NOTE: This is the fourth column in a series of columns related to National Marriage Week, Feb. 7-14, 2013. The third column is available here.
Disagreements and projections abound in the dialogue about marriage and its redefinition to include same-sex couples. But both sides agree on one issue: redefining marriage significantly jeopardizes religious freedom—the first liberty upon which our nation was founded.
The convergence of several factors creates this unavoidable clash between religious liberty and redefining marriage. First, the vast majority of religious adherents in America believe that marriage is the union of one man and one woman. And because marriage is a core component of religious convictions—indeed, many spiritual traditions treat it as a holy sacrament—people of faith are not likely to change or disregard their views on this central question of conscience.
Second, marriage permeates our law and culture. Thus countless situations will require all citizens, including those who are religious, to affirm or facilitate a fundamentally redefined understanding of marriage.
Third, if the government declares that same-sex unions and opposite-sex unions equally constitute marriages, the law punishes and stigmatizes as “discriminatory” and “irrational” those who publicly espouse a view or conduct themselves in a manner that adheres to the traditional understanding of marriage.
History illustrates the persecution of, and an absence of tolerance for, those who engage in what the law has proclaimed to be irrational discrimination. The freedom of the religious faithful—particularly their freedom to participate in the public square—will thus be sacrificed in a society whose laws embrace a redefined view of marriage.
Legal scholars who favor redefining marriage agree that this religious-liberty conflict is real. Chai R. Feldblum, a law professor at Georgetown University and current EEOC commissioner, believes that advocates for redefining marriage have incorrectly “downplayed the impact of such laws on some people’s religious beliefs.” Renowned religious-liberty professor Doug Laycock and many others agree that conflicts between same-sex marriage and religious freedom are inevitable.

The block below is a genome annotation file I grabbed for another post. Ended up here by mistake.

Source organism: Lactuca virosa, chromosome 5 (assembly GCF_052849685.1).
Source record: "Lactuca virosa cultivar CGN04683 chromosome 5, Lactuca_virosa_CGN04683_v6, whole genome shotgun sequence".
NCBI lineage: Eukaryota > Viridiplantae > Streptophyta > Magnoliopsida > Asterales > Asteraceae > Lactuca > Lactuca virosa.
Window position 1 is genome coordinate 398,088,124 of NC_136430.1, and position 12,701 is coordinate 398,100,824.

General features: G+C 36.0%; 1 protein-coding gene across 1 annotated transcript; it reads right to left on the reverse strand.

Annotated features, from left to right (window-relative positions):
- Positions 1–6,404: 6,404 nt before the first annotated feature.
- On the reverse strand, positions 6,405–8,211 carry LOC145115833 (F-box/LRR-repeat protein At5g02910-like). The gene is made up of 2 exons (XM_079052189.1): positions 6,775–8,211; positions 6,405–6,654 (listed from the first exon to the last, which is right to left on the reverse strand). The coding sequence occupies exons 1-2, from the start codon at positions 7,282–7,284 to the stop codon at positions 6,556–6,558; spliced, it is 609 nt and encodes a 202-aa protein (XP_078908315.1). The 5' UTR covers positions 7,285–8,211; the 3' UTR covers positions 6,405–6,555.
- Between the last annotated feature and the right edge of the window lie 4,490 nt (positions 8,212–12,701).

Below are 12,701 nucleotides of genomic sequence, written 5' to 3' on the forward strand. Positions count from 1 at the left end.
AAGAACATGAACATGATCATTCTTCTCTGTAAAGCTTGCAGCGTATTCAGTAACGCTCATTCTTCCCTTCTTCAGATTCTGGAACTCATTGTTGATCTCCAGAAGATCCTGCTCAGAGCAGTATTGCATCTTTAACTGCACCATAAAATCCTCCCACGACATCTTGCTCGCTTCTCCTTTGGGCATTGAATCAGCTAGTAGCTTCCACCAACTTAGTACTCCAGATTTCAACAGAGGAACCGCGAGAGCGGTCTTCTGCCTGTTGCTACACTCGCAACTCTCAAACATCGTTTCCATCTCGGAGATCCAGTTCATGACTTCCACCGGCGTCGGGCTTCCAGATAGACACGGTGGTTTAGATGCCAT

This crisis of conscience is not just a matter of legal theory; it is confirmed by real-world examples.
Laws redefining marriage have forced religious organizations to shutter their foster and adoptive ministries because they are unable to place children with same-sex couples. Among other examples, this senseless religious intolerance occurred immediately following the redefinition of marriage in the District of Columbia, even though many other foster and adoption agencies were willing and able to place children with same-sex couples.
After a court redefined marriage in Massachusetts, public schools began teaching young elementary-school students that same-sex marriage is worthy of celebration. Parents who objected for religious reasons asked to excuse their children from these lessons. Yet a court denied parents even this modest religious protection, stating that because “Massachusetts has recognized gay marriage under its state constitution, it is entirely rational for its schools to educate their students regarding that recognition.”
Redefined marriage laws have also compelled organizations with deeply held beliefs about marriage either to recognize the same-sex unions of their employees or to stop providing spousal benefits to all employees. In the District of Columbia, a Catholic organization terminated benefits to all of its employees’ spouses just so that it could continue to operate consistently with the dictates of its faith. And in New York, an employee of a Catholic hospital sued her employer demanding that it recognize her same-sex relationship and provide benefits to her partner.
Additionally, laws redefining marriage have also forced public servants with sincere religious convictions about marriage to resign from their positions. In New York, at least two municipal clerks suffered this fate. Similarly, in Saskatchewan, the courts refused to safeguard the conscience rights of marriage commissioners, despite the fact that the province had more than 370 marriage commissioners, most of whom did not object to presiding over a same-sex ceremony.
All of these examples, which are but a few of the many that could be cited, illustrate the bleak prospects for conscience rights and religious tolerance in a culture that embraces genderless marriage.
Sound logic, scholarly consensus, and recent experience all demonstrate that redefining marriage presents a significant threat to religious liberty. We as a society thus face a crossroads and must decide whether to change marriage to satisfy the demands of a few despite sacrificing the religious freedom of many. We should collectively choose to affirm marriage, decline to deviate our course, and continue along the road where religious liberty—a bedrock of our civilization—may flourish.
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